Published in the Journal of Hydrology last fall, the team's study analyzed long-term (1952-2017) streamflow and sediment data from two adjacent paired watersheds in the H. J. Andrews Experimental Forest in the western Cascades Range of Oregon. One of the watersheds was harvested and replanted in the 1960s, while the second was not disturbed and used as a control.
“The data is from Oregon, but highly relevant for our work in the Sierra Nevada,” said Khan, lead author of the study. “We have tried to quantify the effect of hydrologic changes and increased sediment supply from logging activities on total sediment yield.”
To isolate the relative contributions of streamflow changes and increased sediment supply on sediment transport, Khan and colleagues developed a statistical reconstruction technique to account for the hydrologic changes following harvest.
“This approach allows us to analyze and estimate background sediment production in the treated watershed during the post-treatment period as if the harvest had not occurred, which is remarkable,” said Khan.
The new approach demonstrated that sharp increases in sediment following harvests can be confidently attributed to ground disturbances associated with timber harvest or thinning operations to reduce fuel. Changes in sediment supply overwhelmingly dominate streamflow in terms of contributions to increased sediment in the watershed. Streamflow increases alone led to modest increases in sediment, less than 10%, with the watershed transporting about twice as much total sediment than it would have had the area been left unharvested. This effect diminishes more or less exponentially over time, especially with respect to suspended sediment, as bare areas revegetate, which reduces hillslope sediment supply, and as streamflow returns to pre-treatment levels.
“Once we know the background sediment production, we can easily attribute how much of the increase is due to what mechanisms” said Gordon Grant, a hydrologist with the U.S. Forest Service Pacific Northwest Research Station and co-author on the study.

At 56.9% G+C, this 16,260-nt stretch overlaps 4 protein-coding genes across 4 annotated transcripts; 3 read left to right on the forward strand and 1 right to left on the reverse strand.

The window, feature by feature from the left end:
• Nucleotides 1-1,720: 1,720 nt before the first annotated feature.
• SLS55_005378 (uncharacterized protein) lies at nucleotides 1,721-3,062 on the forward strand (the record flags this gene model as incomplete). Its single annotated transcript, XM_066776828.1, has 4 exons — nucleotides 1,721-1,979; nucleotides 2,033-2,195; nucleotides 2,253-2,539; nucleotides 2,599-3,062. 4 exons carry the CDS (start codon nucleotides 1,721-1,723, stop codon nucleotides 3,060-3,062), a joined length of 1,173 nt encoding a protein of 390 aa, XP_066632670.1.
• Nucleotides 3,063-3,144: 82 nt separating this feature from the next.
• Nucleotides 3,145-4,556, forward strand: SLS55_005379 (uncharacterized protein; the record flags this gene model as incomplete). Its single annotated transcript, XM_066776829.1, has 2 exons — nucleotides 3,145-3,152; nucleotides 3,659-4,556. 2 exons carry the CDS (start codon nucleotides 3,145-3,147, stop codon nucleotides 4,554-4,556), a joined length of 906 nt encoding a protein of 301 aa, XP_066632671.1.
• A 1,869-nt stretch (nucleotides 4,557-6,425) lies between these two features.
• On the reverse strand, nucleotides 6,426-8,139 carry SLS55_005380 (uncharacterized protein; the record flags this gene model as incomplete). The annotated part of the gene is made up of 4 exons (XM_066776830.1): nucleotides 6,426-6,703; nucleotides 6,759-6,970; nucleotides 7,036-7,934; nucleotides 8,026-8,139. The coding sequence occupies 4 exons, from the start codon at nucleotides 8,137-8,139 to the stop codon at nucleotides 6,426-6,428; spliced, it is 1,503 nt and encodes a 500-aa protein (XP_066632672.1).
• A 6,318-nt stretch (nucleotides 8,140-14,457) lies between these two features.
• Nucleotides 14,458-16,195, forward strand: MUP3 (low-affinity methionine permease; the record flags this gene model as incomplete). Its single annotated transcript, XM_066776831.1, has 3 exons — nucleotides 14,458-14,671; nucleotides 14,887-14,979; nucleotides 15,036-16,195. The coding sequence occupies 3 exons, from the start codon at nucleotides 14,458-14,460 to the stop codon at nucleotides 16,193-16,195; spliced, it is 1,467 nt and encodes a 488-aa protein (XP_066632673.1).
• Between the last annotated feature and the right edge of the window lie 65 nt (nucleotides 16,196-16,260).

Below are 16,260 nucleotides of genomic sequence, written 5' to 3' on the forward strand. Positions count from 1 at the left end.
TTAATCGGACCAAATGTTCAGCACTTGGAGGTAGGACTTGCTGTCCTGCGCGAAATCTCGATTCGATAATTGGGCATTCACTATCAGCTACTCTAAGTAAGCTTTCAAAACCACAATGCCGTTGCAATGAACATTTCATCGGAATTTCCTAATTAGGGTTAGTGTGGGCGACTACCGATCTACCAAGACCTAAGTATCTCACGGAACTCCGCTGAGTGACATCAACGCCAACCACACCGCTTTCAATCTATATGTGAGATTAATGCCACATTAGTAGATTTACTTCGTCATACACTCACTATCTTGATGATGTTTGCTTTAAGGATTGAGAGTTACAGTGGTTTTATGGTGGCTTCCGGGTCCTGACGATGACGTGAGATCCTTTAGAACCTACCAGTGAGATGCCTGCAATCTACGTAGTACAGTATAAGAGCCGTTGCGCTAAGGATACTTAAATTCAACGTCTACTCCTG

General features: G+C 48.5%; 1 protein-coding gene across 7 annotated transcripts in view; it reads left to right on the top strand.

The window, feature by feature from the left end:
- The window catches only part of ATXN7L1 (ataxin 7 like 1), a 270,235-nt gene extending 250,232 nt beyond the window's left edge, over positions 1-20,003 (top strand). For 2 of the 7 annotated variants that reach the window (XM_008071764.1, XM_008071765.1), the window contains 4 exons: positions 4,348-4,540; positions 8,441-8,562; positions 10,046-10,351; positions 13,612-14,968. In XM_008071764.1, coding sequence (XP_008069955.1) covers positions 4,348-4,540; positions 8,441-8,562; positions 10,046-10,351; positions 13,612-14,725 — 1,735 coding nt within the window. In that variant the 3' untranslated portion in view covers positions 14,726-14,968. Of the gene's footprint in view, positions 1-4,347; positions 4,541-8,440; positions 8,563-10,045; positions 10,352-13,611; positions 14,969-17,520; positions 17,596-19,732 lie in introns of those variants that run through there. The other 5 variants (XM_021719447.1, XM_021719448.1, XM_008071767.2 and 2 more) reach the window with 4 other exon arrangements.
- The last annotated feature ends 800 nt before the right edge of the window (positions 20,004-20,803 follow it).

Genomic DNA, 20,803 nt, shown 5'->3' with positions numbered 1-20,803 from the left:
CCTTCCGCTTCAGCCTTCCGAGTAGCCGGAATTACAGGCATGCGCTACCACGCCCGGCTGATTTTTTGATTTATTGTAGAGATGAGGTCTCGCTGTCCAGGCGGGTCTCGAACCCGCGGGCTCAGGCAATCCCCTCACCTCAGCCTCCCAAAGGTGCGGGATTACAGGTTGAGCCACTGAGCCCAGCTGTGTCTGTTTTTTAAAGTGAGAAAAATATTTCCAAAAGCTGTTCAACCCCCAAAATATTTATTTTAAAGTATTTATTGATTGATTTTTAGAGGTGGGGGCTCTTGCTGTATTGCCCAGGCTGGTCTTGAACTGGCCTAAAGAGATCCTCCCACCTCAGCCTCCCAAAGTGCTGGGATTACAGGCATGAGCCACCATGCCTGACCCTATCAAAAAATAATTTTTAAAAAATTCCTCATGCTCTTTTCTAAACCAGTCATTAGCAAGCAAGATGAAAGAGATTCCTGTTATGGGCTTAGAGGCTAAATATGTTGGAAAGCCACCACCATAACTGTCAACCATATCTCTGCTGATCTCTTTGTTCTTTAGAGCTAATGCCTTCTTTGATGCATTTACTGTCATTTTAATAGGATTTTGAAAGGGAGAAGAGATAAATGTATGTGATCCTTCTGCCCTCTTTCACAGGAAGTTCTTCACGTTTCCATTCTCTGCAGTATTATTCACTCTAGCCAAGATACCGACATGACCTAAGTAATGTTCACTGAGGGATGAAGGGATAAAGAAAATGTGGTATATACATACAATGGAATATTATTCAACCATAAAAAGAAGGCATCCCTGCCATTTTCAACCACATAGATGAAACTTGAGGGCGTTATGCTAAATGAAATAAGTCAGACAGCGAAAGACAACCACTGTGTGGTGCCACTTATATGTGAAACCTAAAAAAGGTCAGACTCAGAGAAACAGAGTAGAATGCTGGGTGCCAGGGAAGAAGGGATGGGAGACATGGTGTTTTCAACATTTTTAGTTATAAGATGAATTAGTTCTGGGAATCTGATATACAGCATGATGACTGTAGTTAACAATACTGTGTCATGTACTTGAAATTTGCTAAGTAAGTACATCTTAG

“Determining that increased sediment in watersheds after harvests is primarily driven by ground disturbance is crucial in targeting mitigation efforts,” explained Khan. “Now, we know that strategies that limit ground disruption – like suspending logs while transporting instead of dragging them, avoiding heavy machinery when and where possible, and mastication and mulching – are likely to be highly effective in reducing sediment yields.”
These changes are most pronounced in the first few years following harvest, but the treated watershed did not return to pre-harvest levels of sediment for two decades, underscoring the long-term effects of harvest on a forest's hydrologic and geomorphic systems.
While clearcutting is no longer practiced on U.S. federal land, it is still the primary timber harvest method used across the globe. Additionally, many other types of forest disturbances such as wildfires, mass tree die-offs, and salvage logging create hydrogeomorphic conditions not too different from clearcutting.
"Our findings provide insights that can help land managers and foresters better target land management and restoration in the future,” said Khan. “We're hopeful that these results will lead to strategies that minimize the long-term impacts and legacies of intense land-use disturbances.”